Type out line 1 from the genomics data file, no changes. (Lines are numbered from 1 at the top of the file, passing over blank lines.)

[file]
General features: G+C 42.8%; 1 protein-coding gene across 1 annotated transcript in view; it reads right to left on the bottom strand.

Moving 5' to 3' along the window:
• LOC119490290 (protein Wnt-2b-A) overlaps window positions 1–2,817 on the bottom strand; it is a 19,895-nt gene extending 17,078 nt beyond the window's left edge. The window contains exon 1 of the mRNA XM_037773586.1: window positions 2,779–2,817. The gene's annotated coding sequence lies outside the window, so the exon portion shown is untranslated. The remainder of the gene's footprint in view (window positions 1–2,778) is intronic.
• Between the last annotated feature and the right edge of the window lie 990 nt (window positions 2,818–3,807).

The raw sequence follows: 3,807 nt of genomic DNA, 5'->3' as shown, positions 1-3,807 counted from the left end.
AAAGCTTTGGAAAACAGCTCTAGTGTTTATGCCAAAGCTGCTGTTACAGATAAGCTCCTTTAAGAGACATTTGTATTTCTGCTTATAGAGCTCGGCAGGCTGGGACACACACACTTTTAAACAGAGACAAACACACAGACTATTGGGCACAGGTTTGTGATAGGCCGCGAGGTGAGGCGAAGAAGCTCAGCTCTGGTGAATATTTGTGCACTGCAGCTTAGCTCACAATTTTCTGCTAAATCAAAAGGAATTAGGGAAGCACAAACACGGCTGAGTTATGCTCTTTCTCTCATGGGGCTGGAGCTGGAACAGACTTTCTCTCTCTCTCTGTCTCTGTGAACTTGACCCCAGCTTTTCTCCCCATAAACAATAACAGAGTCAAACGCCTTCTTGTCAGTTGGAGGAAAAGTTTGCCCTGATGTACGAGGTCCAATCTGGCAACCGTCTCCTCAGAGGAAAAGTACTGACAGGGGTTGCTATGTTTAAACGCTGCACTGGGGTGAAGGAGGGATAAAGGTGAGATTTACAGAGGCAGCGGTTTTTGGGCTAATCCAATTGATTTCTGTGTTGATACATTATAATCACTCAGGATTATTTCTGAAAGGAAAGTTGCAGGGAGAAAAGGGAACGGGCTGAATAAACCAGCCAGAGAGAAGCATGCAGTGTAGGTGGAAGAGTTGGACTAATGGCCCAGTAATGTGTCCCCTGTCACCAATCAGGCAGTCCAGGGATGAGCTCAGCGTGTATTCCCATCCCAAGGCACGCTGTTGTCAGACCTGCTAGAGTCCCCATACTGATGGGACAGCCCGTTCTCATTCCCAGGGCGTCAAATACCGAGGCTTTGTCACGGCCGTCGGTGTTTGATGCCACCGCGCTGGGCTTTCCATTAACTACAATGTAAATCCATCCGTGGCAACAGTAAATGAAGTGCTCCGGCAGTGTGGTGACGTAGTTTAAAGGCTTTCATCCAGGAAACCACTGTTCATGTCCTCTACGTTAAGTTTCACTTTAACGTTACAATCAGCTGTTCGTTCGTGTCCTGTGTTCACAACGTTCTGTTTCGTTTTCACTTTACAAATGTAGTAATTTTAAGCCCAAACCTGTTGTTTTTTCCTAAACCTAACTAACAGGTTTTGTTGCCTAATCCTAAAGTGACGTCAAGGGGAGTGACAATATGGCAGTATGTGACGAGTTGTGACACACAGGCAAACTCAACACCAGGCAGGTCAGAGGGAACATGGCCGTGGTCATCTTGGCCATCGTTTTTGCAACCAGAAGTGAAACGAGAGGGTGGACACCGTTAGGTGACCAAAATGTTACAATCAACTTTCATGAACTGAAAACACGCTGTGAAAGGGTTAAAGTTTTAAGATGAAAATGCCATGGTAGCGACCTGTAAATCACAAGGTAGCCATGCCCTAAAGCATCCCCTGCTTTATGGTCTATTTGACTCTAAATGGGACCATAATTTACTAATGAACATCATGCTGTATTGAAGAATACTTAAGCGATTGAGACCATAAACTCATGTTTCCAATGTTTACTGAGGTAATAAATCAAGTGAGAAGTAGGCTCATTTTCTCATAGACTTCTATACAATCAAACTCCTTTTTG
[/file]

General features: G+C 42.8%; 1 protein-coding gene across 1 annotated transcript in view; it reads right to left on the bottom strand.